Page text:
By Ndikum Gerald, Sunday, June 11, 2017
Cameroon Journal, Bamenda – The written part of the General Certificate of Education (GCE) examinations are due to begin tomorrow June 12 according to an announcement on state-owned CRTV. The examinations are being written amid a lot of controversy, the greatest being the fact that students have been out of classrooms since November 21 2016, following a strike action by Anglophone teachers in the two English-speaking regions.
Secondary Education Minister while on a trip to Bamenda on May 10 to “assess the level of preparedness” for the exams, sent shockwaves across the nation when he austerely told GCE Board Registrar Humprey Ekema Monono to create “special centers” to accommodate unregistered candidates so that they can take the GCE exam. The Cameroon populace, especially those of English expression are yet to fathom this action which many see as a desecration of their noble exam.
Tomorrow’s examinations are being written (if they will be written) amid lots of fear and uncertainty, given that unidentified persons have made it a sworn duty to butcher those daring to write the exams. This was the case on June 5th where some students of GBHS Bamenda were attacked with machetes by unarmed persons, leaving the students with severe injuries that forced them to undergo surgery. There was (and still is)a lot of fear as the public now questions the security which authorities have pledged to provide, with some asking how a school as GBHS Bamenda under such heavy military guard could be attacked if in fact this is not a scheme by the very people claiming to be protecting the children.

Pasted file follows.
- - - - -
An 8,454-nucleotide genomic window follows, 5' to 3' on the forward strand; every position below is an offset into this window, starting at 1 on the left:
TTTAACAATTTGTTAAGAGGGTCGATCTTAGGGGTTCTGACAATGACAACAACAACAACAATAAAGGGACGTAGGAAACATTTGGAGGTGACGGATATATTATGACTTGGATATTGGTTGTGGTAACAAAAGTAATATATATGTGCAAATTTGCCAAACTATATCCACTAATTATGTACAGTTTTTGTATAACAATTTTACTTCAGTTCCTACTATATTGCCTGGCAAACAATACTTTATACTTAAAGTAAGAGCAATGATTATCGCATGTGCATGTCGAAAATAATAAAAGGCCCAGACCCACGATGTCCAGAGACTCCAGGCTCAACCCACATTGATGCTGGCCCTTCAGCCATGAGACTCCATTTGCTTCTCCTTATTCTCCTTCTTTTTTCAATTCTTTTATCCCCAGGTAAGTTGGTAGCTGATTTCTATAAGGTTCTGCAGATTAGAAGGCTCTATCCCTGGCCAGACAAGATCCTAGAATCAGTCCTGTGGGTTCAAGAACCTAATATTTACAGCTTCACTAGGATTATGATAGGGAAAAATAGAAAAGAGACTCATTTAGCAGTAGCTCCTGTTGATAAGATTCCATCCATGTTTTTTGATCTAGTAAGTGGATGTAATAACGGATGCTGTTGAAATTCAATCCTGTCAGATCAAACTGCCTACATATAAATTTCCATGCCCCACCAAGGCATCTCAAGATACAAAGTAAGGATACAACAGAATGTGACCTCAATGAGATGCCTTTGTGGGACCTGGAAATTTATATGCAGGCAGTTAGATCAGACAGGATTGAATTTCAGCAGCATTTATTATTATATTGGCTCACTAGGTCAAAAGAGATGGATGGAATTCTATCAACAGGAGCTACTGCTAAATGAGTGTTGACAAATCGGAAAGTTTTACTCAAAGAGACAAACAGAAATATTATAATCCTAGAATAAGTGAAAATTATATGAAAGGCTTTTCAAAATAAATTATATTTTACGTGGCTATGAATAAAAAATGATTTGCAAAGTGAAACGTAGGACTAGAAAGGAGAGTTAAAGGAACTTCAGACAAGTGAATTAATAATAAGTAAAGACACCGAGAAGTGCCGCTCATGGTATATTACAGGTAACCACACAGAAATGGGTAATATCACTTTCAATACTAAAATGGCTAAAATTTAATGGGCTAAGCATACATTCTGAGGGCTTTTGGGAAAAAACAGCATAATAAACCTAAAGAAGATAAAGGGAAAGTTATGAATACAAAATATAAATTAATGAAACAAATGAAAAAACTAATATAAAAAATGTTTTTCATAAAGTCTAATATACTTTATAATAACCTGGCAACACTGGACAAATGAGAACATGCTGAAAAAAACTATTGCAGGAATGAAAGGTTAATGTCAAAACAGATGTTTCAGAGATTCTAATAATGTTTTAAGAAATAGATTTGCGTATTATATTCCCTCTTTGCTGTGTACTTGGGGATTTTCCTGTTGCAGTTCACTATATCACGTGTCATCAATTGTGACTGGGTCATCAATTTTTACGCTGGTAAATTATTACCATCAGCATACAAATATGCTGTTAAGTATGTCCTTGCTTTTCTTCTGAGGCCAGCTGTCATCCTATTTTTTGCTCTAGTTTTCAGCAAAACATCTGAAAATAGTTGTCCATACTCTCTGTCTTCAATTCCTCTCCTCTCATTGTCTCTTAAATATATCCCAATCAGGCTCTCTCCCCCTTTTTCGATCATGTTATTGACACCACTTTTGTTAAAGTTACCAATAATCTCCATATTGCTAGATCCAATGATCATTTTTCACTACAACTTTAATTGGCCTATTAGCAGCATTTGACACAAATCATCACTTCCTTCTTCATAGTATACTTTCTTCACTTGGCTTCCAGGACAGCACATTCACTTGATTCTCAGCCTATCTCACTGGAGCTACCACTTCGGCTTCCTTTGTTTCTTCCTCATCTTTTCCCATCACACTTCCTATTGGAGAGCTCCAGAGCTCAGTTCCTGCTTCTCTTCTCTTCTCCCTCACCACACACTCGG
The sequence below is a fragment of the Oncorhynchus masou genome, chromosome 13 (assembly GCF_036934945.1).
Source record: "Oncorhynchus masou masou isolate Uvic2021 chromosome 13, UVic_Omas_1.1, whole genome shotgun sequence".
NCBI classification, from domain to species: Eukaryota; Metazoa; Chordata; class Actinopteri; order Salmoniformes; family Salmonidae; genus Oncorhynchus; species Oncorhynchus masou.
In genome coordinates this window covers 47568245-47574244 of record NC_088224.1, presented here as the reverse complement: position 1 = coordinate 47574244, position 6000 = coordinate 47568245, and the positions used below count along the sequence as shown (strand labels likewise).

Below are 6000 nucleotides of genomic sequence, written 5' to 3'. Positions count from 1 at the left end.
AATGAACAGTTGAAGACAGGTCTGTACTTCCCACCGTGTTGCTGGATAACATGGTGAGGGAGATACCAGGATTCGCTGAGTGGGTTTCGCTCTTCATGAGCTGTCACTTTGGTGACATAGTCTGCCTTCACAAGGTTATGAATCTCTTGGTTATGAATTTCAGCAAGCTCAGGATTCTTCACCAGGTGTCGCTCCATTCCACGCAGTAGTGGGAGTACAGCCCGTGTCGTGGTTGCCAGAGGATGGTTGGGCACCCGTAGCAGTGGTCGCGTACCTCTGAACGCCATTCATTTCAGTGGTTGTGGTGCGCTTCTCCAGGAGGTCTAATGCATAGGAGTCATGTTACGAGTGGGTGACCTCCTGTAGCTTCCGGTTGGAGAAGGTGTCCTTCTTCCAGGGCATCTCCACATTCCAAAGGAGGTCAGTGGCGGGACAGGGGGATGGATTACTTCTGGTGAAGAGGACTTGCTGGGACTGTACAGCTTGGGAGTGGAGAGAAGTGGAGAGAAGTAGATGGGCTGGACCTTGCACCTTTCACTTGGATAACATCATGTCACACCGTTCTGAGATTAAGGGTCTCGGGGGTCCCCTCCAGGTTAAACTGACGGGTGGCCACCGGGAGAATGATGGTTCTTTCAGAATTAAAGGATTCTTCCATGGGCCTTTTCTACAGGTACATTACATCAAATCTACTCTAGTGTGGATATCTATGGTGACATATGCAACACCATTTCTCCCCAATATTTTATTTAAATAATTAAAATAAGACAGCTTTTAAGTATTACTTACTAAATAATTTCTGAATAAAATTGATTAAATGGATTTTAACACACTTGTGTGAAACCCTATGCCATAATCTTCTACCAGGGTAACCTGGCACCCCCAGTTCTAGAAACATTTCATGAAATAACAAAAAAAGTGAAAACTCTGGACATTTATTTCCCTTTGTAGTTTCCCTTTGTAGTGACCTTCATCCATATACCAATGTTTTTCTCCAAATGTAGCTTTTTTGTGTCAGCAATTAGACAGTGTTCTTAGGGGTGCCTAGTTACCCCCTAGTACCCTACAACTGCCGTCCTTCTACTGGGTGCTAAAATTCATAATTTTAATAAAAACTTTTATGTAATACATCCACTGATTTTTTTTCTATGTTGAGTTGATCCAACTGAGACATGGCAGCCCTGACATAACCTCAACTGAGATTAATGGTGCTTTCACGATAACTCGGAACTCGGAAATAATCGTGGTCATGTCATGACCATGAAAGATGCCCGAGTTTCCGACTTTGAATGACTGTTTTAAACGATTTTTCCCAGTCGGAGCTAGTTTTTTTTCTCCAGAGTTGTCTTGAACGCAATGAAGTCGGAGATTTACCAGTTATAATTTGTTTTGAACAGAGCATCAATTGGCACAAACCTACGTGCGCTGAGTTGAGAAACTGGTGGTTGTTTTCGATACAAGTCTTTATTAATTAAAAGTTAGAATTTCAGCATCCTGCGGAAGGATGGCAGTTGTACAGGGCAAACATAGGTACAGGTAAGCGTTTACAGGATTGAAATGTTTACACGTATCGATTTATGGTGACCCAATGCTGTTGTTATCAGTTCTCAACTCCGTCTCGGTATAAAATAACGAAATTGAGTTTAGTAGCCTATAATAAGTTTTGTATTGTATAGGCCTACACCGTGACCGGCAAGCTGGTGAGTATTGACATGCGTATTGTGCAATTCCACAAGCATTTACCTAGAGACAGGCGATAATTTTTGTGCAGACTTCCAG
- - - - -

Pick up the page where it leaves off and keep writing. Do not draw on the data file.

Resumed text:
Meanwhile, Tapang Ivo and Mark Bareta, two Southern Cameroons activists known for their passion for the Anglophone struggle have in posts on Facebook suggested that Yaoundé has been behind the arson and wanton brutality on students in the Northwest and Southwest Regions within the past 7 months.
The GCE Ordinary and Advanced Level examinations are some of the most decisive examinations for Cameroonians of English expression because most students never go beyond their O’ or A’Levels and so for government authorities
and their supporters to compel students to forcefully write an exam like this which will affect their very lives, without having been taught, is to destroy the future of those children to say the least.
In spite of calls by the Prime Minister, various CPDM diehards and Ministers for schools to effectively resume, the calls have fallen on heedless ears and parents across both regions have kept their children home. Authorities in Yaoundé are now pointing accusing fingers at church leaders, and lambasting a youthful generation for using social media and labeling those who boycotted 20th May celebrations to stand with those they arrested, as “enemies of the state”.
In an interview on CRTV on January 21st, 2017, Paul Ombiono, a university lecturer and philosopher had stated that should UNESCO declare a blank academic year, it will not affect only schools in the Southern Cameroons, but equally those in French Cameroon. Some have said this is the reason why gov’t is doing everything to see to it that the GCE is written at all cost.
It remains to be seen how tomorrow’s GCE will be written, given that all parents who spoke to the Cameroon Journal vowed to keep their kids home for as long as the stalemate persists. “Why should my daughter go to school when our church leader is standing trial for simply asking government to look for eternal solutions to this crisis?” an embittered parent asked rhetorically.